With regard to financial stability, I see no serious risks in the growing household indebtedness and rising property prices. Are there any risks with regard to the inflation target? This question is slightly more difficult to answer. How developments in the asset markets, such as the housing market, will affect monetary policy for a central bank with an inflation target is a subject debated all over the world by academics and economic decision-makers.
The problem can be formulated roughly as follows: The increases we have seen in household indebtedness are not sustainable in the long term; household debts cannot grow twice as fast as incomes over long periods of time. A downward adjustment must therefore be made to the rate of increase in household indebtedness, compared with the present rate. It is not clear how this adjustment will occur. Normally this happens at a gradual rate as an increasing number of households realise that they have borrowed as much as their finances can tolerate. However, the adjustment can also occur more suddenly, and the higher the debt ratio becomes and the more property prices increase, the greater is the probability that the adjustment will not be orderly. What we remember from the beginning of the 1990s is that this type of development can have very marked effects on the real economy. As I see it, it is quite natural that we at the Riksbank should take into account the risk of this kind of setback further ahead. To some extent one might say that we have contributed to this development through a successful inflation-targeting policy and low interest rates.
What a central bank can do to manage this kind of risk is to constantly remind everyone of the existence of the risks, through speeches and documents. We can also bring forward changes in the policy rate that are already motivated with regard to inflation targeting in our monetary policy decisions. We have taken both measures. The hope is that monetary policy and the Riksbank’s arguments may contribute to reducing the risk of an overly rapid and far-reaching build-up of debt, and thereby also reduce the risk of a more abrupt adjustment of household indebtedness further ahead.
It has sometimes been claimed that these considerations have meant that the Riksbank has given less priority to the inflation target and begun to regard house prices and household borrowing as target variables. This is not the case. The purpose of taking into account household indebtedness and house prices is to safeguard the inflation target and a stable development in the real economy, also in the longer term. These considerations could and should, in my opinion, be accommodated within the scope of the flexible inflation-targeting policy the Riksbank conducts, like many other central banks. The Riksbank is far from the only central bank to make this type of consideration. Household indebtedness and house prices have increased at an even faster rate in other countries, as I mentioned earlier.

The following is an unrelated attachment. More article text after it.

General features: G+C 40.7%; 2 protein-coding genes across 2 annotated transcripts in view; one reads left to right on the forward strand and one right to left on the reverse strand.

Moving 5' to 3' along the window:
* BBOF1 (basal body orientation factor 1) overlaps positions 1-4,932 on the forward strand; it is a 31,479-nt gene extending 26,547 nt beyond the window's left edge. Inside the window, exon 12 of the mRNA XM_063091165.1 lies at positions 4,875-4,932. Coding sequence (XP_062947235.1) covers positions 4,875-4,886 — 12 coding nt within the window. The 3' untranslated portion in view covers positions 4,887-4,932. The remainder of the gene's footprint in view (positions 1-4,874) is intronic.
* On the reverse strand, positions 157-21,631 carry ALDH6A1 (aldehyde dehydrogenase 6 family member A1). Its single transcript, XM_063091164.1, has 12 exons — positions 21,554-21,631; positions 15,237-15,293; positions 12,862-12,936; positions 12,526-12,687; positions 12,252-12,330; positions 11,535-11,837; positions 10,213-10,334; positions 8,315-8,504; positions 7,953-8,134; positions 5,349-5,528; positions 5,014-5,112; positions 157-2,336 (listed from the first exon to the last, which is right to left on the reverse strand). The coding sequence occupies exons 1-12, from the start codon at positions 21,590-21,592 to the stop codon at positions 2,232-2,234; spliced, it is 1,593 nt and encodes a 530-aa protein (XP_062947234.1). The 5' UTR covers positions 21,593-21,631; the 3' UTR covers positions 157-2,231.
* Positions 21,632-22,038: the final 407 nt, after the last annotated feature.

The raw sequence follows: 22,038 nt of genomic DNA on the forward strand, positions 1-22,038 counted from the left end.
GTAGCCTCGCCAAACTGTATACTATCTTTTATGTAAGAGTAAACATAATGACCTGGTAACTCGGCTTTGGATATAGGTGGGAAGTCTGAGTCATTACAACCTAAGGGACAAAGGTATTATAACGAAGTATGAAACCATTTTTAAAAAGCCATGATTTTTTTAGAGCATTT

However, I consider that the question of house prices and household indebtedness has been given much more attention in the monetary policy debate than it actually deserves, considering the significance this question has for monetary policy decisions. In the media the interest rate increases have sometimes been linked directly to developments in the housing market. This is an incorrect picture. When we gradually raised the repo rate this year by a total of one and a quarter percentage points, it was because our inflation forecasts indicated that inflation would otherwise have been above the two per cent target at the end of the forecast period. This in turn was primarily due to economic activity developing strongly, both in Sweden and abroad. If the repo rate had not been raised to counteract this development, it would in the long term have affected capacity utilisation in the economy and pushed up inflation. Good productivity growth and low imported inflation have meant that inflationary pressures are lower than they usually are in corresponding cyclical phases, which has also enabled us to make the increases at a slow rate.
I am therefore not particularly worried at present that the property market, either the commercial or the residential, will cause problems for financial stability. I can recommend to anyone interested in more in-depth information that they read the Riksbank’s Financial Stability Report, which will be published at the beginning of December. I am not particularly worried that house prices and household indebtedness have increased to such levels that a rebound would cause serious problems to the real economy and thereby affect the inflation-targeting policy. However, we are alert, as we do not wish this to happen.
1) The reason I am using 1996 as a starting point is that it is only from this year that price data is available for tenant-owned apartments. Price statistics for tenant-owned apartment are based on data from www.maklarstatistik.se. House prices are measured using Statistics Sweden's property price index for permanent houses.
2)See also Financial Stability Report 2005:2 for a detailed discussion of the Swedish housing market.
3) For a detailed survey of the financing of residential construction prior to the 1990s crisis, see Mats Rönnberg, ”Staten fick Svarte Petter - en ESO-rapport om bostadsfinansieringen 1985-1999” (report on housing finance 1985-1996), Ds 2002:9.
4) See Financial Stability Report 2006:1, page 35. According to "Tobin’s Q”, which is calculated by the Institute for Housing Research at Uppsala University, it was only marginally profitable to build new housing in Kristianstad in 2005.
5) Measured as an annual percentage change in the monthly purchase price coefficient in Statistics Sweden’s figures for house prices.